Dr Bernadette Carr answers your questions on hearing difficulties and Carpal Tunnel Syndrome

Dr Bernadette Carr gives her advice on what to do if you have concerns about your child’s hearing and if you have tingling or numbness in your fingers or hands.

Q. I have noticed recently that my six-year-old son seems to have difficulty hearing at times. 

At the weekend he was rubbing his ears, although when I asked if they were sore, he said no. 

Also, he always seems to have a runny nose. 

Should I bring him to the GP?

A. If you have concerns about your son’s hearing it is very important to get it assessed. 

Glue ear typically occurs in children who are between one and six years old and is a common occurrence. It can also occur outside of this age group.

Chronic inflammation can happen after an episode of inner ear infection or after recurrent ear or respiratory tract infections such as head colds.

Glue ear occurs more commonly in children who live in houses where people are smokers or in children who have had cleft palate or enlarged adenoids. 

It will cause a build up of thick fluid in the ear which can cause hearing disturbance — some children may have several episodes over time. 

This can vary in its severity and sometimes is very mild. Pain does not commonly come with glue ear but your child may pull at his ears.

In the majority of cases, glue ear will resolve on its own in within the first three months and can be managed by watching and waiting. 

In some cases it may be decided that surgery is of benefit to drain the excess fluid and improve hearing; this is especially the case if the problem does not resolve over a long period or is associated with severe hearing loss or other conditions which may affect hearing.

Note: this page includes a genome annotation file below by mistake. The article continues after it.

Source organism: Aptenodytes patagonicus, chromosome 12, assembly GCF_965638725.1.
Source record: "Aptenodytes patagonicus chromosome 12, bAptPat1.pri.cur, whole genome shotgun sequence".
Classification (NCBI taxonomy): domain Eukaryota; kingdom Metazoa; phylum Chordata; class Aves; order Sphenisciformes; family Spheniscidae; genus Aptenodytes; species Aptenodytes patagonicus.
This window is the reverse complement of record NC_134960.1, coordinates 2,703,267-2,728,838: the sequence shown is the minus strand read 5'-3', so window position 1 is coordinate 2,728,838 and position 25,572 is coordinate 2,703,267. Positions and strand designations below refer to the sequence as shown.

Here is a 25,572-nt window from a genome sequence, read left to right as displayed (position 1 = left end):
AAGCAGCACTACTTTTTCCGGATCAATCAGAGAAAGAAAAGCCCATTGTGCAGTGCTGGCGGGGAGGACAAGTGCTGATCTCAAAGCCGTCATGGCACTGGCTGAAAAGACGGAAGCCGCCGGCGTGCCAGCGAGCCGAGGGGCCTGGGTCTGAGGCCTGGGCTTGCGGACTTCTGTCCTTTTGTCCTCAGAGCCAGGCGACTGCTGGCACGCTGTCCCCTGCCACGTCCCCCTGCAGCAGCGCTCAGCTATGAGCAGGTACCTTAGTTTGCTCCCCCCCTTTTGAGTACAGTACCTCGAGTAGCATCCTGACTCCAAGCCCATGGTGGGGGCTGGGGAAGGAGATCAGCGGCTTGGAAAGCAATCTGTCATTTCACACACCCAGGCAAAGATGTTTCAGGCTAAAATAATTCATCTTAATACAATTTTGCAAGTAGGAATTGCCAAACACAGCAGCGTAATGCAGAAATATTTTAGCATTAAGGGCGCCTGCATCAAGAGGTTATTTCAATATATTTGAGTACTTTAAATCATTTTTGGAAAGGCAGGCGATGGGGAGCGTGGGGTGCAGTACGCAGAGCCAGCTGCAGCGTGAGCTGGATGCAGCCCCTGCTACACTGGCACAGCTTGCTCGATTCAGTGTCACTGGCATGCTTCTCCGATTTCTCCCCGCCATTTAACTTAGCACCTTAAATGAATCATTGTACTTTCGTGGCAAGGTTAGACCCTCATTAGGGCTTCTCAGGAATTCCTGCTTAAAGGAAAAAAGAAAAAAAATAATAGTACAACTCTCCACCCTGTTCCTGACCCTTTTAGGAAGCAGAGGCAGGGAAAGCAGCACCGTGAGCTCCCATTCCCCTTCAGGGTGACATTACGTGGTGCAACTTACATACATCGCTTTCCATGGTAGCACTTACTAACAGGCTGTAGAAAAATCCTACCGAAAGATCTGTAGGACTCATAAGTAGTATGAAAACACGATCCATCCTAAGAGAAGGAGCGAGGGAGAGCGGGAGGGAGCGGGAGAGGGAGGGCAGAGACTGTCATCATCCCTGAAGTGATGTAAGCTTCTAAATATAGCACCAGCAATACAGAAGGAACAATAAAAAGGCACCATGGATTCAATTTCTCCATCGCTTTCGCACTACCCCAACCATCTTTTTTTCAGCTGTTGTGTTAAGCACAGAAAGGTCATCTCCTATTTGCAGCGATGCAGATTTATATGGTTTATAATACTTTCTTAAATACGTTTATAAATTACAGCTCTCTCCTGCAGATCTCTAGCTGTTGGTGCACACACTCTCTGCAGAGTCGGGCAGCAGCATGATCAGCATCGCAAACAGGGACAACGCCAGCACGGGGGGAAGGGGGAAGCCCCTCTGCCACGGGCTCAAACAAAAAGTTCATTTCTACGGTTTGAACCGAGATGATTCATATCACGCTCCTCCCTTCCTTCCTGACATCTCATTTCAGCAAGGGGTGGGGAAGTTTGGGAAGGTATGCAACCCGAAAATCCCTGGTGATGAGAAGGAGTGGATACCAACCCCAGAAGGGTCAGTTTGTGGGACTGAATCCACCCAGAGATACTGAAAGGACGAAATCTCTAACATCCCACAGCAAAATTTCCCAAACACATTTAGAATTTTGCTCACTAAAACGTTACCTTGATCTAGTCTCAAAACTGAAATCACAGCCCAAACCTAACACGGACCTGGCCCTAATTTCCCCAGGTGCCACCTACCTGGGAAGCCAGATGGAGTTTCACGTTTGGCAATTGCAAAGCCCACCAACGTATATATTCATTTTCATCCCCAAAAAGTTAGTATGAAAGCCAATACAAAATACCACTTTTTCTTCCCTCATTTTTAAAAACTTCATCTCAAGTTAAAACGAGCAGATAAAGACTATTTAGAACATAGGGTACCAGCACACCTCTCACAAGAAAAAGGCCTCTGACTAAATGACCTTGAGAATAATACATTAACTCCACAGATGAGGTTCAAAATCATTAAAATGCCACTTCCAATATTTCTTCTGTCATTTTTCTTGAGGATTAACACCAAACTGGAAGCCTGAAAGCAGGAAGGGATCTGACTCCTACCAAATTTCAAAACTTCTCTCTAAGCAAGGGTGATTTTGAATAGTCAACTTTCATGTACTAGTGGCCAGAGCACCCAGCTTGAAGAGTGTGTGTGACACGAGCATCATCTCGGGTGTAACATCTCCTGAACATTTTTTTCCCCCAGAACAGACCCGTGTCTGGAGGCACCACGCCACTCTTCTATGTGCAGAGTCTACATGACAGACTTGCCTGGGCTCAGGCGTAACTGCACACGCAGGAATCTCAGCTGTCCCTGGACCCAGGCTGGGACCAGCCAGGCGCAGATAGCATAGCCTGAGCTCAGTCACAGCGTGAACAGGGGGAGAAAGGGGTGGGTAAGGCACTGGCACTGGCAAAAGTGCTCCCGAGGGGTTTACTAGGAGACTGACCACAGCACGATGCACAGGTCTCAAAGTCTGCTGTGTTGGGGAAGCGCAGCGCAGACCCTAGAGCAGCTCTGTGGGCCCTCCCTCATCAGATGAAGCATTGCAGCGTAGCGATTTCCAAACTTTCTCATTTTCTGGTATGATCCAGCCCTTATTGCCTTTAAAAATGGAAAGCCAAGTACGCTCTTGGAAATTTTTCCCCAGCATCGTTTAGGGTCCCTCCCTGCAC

In this case an ear, nose and throat surgeon will perform a small operation to put a grommet (ventilation tube) in the ear drum after letting out excess fluid. 

This grommet will then usually fall out after a six months. Any disturbance or change in your child’s hearing should be reviewed by a doctor.

Q. Occasionally, I get a numbness or tingling in the thumb and two or three fingers of my hands. 

The sensation does not last for long but every so often moves into the palm of my hand. Are there some exercises I should do to avoid this?

A. If the nerves supplying the fingers in the hands are damaged, compressed or irritated, symptoms of tingling and numbness can occur. 

Numbness and tingling in the thumb and first two fingers occurs in Carpal Tunnel Syndrome which is caused by compression of the median nerve supplying the fingers and thumb. 

This compression often happens at the wrist when the nerve becomes compressed and doesn’t have enough room.

There are a number of different reasons for symptoms of carpal tunnel syndrome. It can occur in people with a family history of the condition or due to trauma or manual work with vibrating tools. 

Sometimes it can happen in people with diabetes mellitus or thyroid problems. Pregnancy and menopause can also be associated with the condition.

It is a good idea to see your doctor who can fully assess your symptoms and decide on the best treatment. 

In some people the condition will go away on its own, however, this can take from six months up to a year. 

It is especially likely to resolve on its own if it occurs due to general swelling as part of pregnancy.

Sometimes physiotherapy exercises can help to relieve the symptoms by improving flexibility, blood flow, and strength. 

If the condition is progressing or worsening, sometimes an operation is performed at the wrist to increase the space available for the median nerve and reduce pressure on the nerve causing symptoms.

Non-steroidal anti-inflammatory medications or steroid injections into the wrist may help with symptoms and sometimes a splint worn at night can help to resolve the issue.

It is important to avoid any activities which bring on the symptoms or make them worse.


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